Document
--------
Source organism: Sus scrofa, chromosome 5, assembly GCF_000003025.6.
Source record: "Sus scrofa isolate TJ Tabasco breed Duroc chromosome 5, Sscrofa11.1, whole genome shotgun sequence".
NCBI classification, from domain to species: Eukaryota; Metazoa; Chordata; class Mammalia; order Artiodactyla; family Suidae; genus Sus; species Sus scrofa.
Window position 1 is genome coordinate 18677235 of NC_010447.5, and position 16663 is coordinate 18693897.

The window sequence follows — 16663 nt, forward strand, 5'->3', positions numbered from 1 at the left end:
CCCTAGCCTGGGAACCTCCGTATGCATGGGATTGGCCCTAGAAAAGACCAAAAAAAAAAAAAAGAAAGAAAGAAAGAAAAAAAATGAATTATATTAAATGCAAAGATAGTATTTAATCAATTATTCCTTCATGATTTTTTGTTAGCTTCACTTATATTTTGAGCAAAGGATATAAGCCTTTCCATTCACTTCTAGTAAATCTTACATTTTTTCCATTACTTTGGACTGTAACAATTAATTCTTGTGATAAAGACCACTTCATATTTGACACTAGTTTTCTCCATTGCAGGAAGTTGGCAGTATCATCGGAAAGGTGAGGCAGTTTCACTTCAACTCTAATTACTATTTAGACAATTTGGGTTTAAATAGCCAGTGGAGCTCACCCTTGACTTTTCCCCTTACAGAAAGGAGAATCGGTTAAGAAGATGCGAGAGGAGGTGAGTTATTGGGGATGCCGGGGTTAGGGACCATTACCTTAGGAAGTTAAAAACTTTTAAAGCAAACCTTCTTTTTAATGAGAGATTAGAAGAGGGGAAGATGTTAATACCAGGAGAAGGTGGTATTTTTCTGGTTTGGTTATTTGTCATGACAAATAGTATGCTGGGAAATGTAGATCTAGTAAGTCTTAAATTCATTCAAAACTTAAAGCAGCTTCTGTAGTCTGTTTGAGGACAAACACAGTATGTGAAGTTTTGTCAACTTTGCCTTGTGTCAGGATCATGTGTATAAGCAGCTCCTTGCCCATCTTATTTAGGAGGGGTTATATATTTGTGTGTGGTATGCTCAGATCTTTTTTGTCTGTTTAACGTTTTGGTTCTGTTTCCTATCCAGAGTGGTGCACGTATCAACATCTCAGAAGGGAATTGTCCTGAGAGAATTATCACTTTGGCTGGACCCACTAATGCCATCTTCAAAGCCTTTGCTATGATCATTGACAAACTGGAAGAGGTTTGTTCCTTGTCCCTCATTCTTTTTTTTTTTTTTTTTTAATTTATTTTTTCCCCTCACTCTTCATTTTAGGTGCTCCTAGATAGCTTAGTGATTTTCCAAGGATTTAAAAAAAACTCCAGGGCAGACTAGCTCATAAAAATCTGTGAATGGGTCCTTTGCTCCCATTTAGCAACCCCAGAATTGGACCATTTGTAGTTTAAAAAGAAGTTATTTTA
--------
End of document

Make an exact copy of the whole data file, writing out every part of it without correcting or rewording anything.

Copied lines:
Source organism: Sus scrofa, chromosome 5, assembly GCF_000003025.6.
Source record: "Sus scrofa isolate TJ Tabasco breed Duroc chromosome 5, Sscrofa11.1, whole genome shotgun sequence".
NCBI classification, from domain to species: Eukaryota; Metazoa; Chordata; class Mammalia; order Artiodactyla; family Suidae; genus Sus; species Sus scrofa.
Window position 1 is genome coordinate 18677235 of NC_010447.5, and position 16663 is coordinate 18693897.

The window sequence follows — 16663 nt, forward strand, 5'->3', positions numbered from 1 at the left end:
CCCTAGCCTGGGAACCTCCGTATGCATGGGATTGGCCCTAGAAAAGACCAAAAAAAAAAAAAAGAAAGAAAGAAAGAAAAAAAATGAATTATATTAAATGCAAAGATAGTATTTAATCAATTATTCCTTCATGATTTTTTGTTAGCTTCACTTATATTTTGAGCAAAGGATATAAGCCTTTCCATTCACTTCTAGTAAATCTTACATTTTTTCCATTACTTTGGACTGTAACAATTAATTCTTGTGATAAAGACCACTTCATATTTGACACTAGTTTTCTCCATTGCAGGAAGTTGGCAGTATCATCGGAAAGGTGAGGCAGTTTCACTTCAACTCTAATTACTATTTAGACAATTTGGGTTTAAATAGCCAGTGGAGCTCACCCTTGACTTTTCCCCTTACAGAAAGGAGAATCGGTTAAGAAGATGCGAGAGGAGGTGAGTTATTGGGGATGCCGGGGTTAGGGACCATTACCTTAGGAAGTTAAAAACTTTTAAAGCAAACCTTCTTTTTAATGAGAGATTAGAAGAGGGGAAGATGTTAATACCAGGAGAAGGTGGTATTTTTCTGGTTTGGTTATTTGTCATGACAAATAGTATGCTGGGAAATGTAGATCTAGTAAGTCTTAAATTCATTCAAAACTTAAAGCAGCTTCTGTAGTCTGTTTGAGGACAAACACAGTATGTGAAGTTTTGTCAACTTTGCCTTGTGTCAGGATCATGTGTATAAGCAGCTCCTTGCCCATCTTATTTAGGAGGGGTTATATATTTGTGTGTGGTATGCTCAGATCTTTTTTGTCTGTTTAACGTTTTGGTTCTGTTTCCTATCCAGAGTGGTGCACGTATCAACATCTCAGAAGGGAATTGTCCTGAGAGAATTATCACTTTGGCTGGACCCACTAATGCCATCTTCAAAGCCTTTGCTATGATCATTGACAAACTGGAAGAGGTTTGTTCCTTGTCCCTCATTCTTTTTTTTTTTTTTTTTTAATTTATTTTTTCCCCTCACTCTTCATTTTAGGTGCTCCTAGATAGCTTAGTGATTTTCCAAGGATTTAAAAAAAACTCCAGGGCAGACTAGCTCATAAAAATCTGTGAATGGGTCCTTTGCTCCCATTTAGCAACCCCAGAATTGGACCATTTGTAGTTTAAAAAGAAGTTATTTTA